Tag Archives: Creativity

Handedness—are you Left or Right-handed?

I spent some time researching handedness, for the plot of my third Cornish Detective novel. A dead woman has been found with a blow to her right forehead, which looks to have been struck by a left-handed assailant. The problem for my detective is that the main suspect appears to be right-handed, though he carries a shotgun in the crook of his left arm.

This set me thinking about how I use my hands, and whether I only do some things with one hand or the other. I’m right-handed, though strive to be as ambidextrous as possible just for the mental workout. It’s reckoned that 10-12% of people are left-handed, and all sorts of sweeping generalisations are made about how this affects creativity or a tendency to be better at the sciences.

By coincidence, an article came in from the Brainpickings site which referred to the writer Maria Popova teaching herself to write with her left hand; it had unexpected benefits for her: 

Beyond the tangible satisfaction of mastery painstakingly acquired, the endeavor had one unexpected and rather magical effect — it opened some strange and wonderful conduit through space and time, connecting me to the version of myself who was first learning to read and write as a child in Bulgaria. Generally lacking early childhood memories, I was suddenly electrified by a vividness of being, a vibrantly alive memory of the child’s pride and joy felt in those formative feats of the written word, of wresting boundless universes of meaning from pages filled with lines of squiggly characters.

Image result for maria popova

Intrigued by this, I had a go by compiling a list of descriptive words that I want to include in my WIP. I wrote a few in a spidery left hand, coming up with words which I might not have thought of if typing them on the keyboard—probably the most ambidextrous thing most of us do.

For some reason, I use my left hand to operate taps/faucets.

Which hand do you favour?

Imaginary Friends

I’ve jokingly referred to writing novels as playing with my imaginary friends in various posts. Many children have imaginary friends, and I was no exception.

I had good cause to create an ally, for when I was three years old my privileged world was invaded by twin sisters. I loved them, but the attention definitely shifted from toddler me to entrancing babies. My role altered too, for suddenly I was a helper and protector. 

To cope, I invented Peter—an invisible brother, who did all of the naughty things that I would never do. He stuck around for a couple of years until I went to infant school, where I suddenly had battles to fight alone.

Peter returned to me last night, as I waded through another round of editing my WIP. He came into my mind as an idea for a short story about a writer being haunted by a ghost that looks like himself.

It made me wonder if writers are prone to having kept company with imaginary friends when youngsters—an early manifestation of their creative powers, perhaps….

I’ve met my doppelgänger too, and it gave me great pause for thought. I lived in Southsea as a student in the mid-80s, which has a village feel to it and is the part of Portsmouth next to the sea. Occasionally, a passing car would beep me, and I’d think “I don’t know anyone with a white VW—who was that?”. Once someone hailed me from the other side of the road and even started to cross over before changing their mind.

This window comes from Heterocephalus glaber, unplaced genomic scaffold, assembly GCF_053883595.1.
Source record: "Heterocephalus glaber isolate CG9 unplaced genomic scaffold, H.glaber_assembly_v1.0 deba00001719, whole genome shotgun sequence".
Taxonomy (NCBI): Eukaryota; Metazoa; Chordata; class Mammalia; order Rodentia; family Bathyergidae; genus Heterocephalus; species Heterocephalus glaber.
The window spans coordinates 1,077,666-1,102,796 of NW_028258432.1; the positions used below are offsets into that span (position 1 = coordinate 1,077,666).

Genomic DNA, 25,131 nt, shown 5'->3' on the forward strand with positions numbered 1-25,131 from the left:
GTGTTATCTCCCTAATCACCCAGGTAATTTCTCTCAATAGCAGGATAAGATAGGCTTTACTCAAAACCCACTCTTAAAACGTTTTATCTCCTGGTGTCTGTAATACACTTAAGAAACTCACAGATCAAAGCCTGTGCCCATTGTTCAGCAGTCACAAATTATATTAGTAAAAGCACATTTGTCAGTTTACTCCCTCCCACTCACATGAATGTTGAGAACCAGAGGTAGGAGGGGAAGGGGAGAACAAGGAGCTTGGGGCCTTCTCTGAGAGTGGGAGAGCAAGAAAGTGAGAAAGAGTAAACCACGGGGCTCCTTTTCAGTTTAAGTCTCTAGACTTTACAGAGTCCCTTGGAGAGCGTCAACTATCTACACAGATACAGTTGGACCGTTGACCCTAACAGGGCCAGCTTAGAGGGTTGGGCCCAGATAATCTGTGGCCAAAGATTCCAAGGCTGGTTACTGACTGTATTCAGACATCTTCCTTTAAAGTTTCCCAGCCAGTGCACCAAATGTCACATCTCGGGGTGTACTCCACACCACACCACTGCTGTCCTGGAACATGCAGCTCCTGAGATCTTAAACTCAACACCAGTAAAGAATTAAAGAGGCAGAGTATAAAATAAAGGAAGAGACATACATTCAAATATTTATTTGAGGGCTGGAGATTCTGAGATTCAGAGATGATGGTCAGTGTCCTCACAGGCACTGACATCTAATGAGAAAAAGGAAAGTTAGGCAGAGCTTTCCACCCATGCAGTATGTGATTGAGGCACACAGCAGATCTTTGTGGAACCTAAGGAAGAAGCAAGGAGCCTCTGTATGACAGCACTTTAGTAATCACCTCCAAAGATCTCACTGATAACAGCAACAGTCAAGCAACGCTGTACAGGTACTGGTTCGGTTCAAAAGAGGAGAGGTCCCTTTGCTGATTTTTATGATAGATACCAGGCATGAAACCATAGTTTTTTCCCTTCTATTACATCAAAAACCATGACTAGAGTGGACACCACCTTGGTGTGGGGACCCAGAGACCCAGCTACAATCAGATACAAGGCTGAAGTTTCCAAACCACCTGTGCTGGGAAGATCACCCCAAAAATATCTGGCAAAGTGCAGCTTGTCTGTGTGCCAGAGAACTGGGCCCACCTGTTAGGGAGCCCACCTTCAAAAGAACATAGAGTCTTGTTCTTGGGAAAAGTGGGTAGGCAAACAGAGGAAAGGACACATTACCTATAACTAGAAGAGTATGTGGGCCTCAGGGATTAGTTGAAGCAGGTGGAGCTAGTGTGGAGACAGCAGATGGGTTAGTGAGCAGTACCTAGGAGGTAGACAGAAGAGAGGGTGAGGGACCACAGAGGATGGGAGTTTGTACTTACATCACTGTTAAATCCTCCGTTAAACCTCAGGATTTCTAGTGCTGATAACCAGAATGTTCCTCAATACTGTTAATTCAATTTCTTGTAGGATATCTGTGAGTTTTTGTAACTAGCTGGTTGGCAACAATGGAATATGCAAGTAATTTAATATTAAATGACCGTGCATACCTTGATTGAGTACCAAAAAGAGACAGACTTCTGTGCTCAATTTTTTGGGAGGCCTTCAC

I didn’t think too much of it until I went out to my neighbourhood store for some Saturday night snacks. Standing patiently in a long queue, I suddenly felt a hand creep between my legs and give my undercarriage a friendly tweak! I turned around to see a complete stranger, a woman some years younger than me who blushed furiously saying “I’m sorry, I thought you were Robert. You look just like him from behind.”

“Well, do I feel like him from behind?” I asked. It turned out she’d been picked up by this man in a club, spent the night with him, and he hadn’t contacted her since. She told me that he worked in a local wine bar, so I went along to have a look at him one lunchtime. He did indeed look like a version of me—though not as tall, handsome or sexy (tee-hee), and could have passed for my little brother.

When I told Robert about the incident in the store where I got goosed and described the girl, he replied gracelessly “Oh her, she’s a bloody nightmare.”

After meeting him, all of the cases of mistaken identity fell into place. Then I had the dreadful thought of what would happen if he robbed a bank—eyewitnesses would finger me as the culprit!

Remembering this incident, I wrote a novella called ‘A Man Out Walking His Dog’, about a man doing just that who discovers a murder victim floating in a river. The story was prompted by my experience of mistaken identity, and hearing that phrase so often on the news—dog walkers are often the first people to find a corpse—something they don’t tell you in the pet shop when you buy a puppy.

A pushy detective tries to frame him for the crime, as he resembles the real killer who’s seen by unreliable witnesses in the area at the same time. Eyewitness testimony is notoriously fickle and, all too often, shockingly inaccurate—a situation made worse if coerced by a biased policeman. My accused man escapes by the skin of his teeth, thanks to a video of the killer that his victim made on her iPhone.

We all like to think we’re unique, but we have replicants walking around somewhere—doing good and bad things without our permission!

Did any of you have friends that nobody else could see?

Are they still around?